Penner says he was moved to write the book following discussions with Vancouver-area realtors who reported – anecdotally – that an increasing number of first-time home buyers were plumping up their down payment with loans or grants from Mom and Pop. Hey, it is an expensive world, and nobody is trying to suggest that it is immoral to provide financial support to adult children. At the same time, it would be wrong for young adults to consign their parents to penury in retirement because of the decisions they themselves made on the way to, uh, maturity.

Tackling the parents and progeny issue from a different perspective is Vancouver-based chartered accountant and investment adviser Emily Griffiths-Hamilton. Her book Build Your Family Bank: A Winning Vision for Multigenerational Wealth is less about supporting needy adult children than preserving hard-won wealth through successive generations. “The failure rate for family succession plans is an astounding 70 per cent,” she says. Many families with assets to pass along focus on controlling these assets and minimizing or deferring taxes, ignoring the “human elements” of the family that are crucial to the process.

Again, open and honest communication is the key to success. Families need to be run like successful corporations and nurture human and intellectual capital the same way Microsoft or Apple might. “It doesn’t matter if you’re a family or a not-for profit; the more everyone is committed to the core values and culture, the more successful the family or organization is going to be.”

Similarly families need “policy structures” in place to deal with contingencies, including death, divorce and, in some cases, incorrigible members who decline to get with the program.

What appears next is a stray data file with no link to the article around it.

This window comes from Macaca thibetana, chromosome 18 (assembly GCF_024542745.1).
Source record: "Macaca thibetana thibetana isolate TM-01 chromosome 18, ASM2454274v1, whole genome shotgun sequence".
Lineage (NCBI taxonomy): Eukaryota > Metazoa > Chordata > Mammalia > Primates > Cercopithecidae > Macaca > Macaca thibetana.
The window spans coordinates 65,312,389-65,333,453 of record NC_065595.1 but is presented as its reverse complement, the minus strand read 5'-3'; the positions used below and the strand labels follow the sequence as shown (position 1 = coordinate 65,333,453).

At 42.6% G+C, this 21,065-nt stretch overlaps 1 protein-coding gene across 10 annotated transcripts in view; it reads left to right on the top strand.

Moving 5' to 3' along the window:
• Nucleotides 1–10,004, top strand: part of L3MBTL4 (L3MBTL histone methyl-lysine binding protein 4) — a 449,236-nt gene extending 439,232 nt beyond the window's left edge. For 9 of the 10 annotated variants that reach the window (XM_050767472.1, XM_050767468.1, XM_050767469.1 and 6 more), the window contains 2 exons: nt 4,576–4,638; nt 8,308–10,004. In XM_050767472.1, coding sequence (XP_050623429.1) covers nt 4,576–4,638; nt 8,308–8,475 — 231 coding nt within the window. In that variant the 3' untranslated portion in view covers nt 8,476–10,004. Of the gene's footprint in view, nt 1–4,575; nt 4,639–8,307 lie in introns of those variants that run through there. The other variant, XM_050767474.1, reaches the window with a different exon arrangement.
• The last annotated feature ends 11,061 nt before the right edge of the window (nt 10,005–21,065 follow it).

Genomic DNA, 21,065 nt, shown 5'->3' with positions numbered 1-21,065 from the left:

Quite obviously establishing these kinds of familial structures doesn’t happen overnight, especially in clans where the wealth has been built through the efforts of a domineering entrepreneur. That’s where Griffiths-Hamilton’s guidelines for establishing communications and bringing order out of chaos can serve some purpose. It’s often difficult for self-made people to cede control, but helping succeeding generations prepare for wealth transition can go a long way toward avoiding having hard-won assets frittered away by a generation of financially illiterate heirs.

The Bank of Mom and Dad does not have to publish annual reports so it’s impossible to determine how much financial support boomers are providing to their adult children in Canada, but we do know that six in 10 parents are extending some kind of financial credit to family members, so the figure has to be significant.

Here are some numbers we do know, thanks to a recent report from TD Canada Trust.

19 per cent of boomers say they would put their own financial future at risk to help their adult children.

43 per cent allow their adult children to live at home rent-free.

29 per cent have subsidized big purchases, everything from cars and homes to computers and airline tickets.

23 per cent contribute to monthly expenses, including rent and grocery bills.

20 per cent have helped pay off credit card or other debt.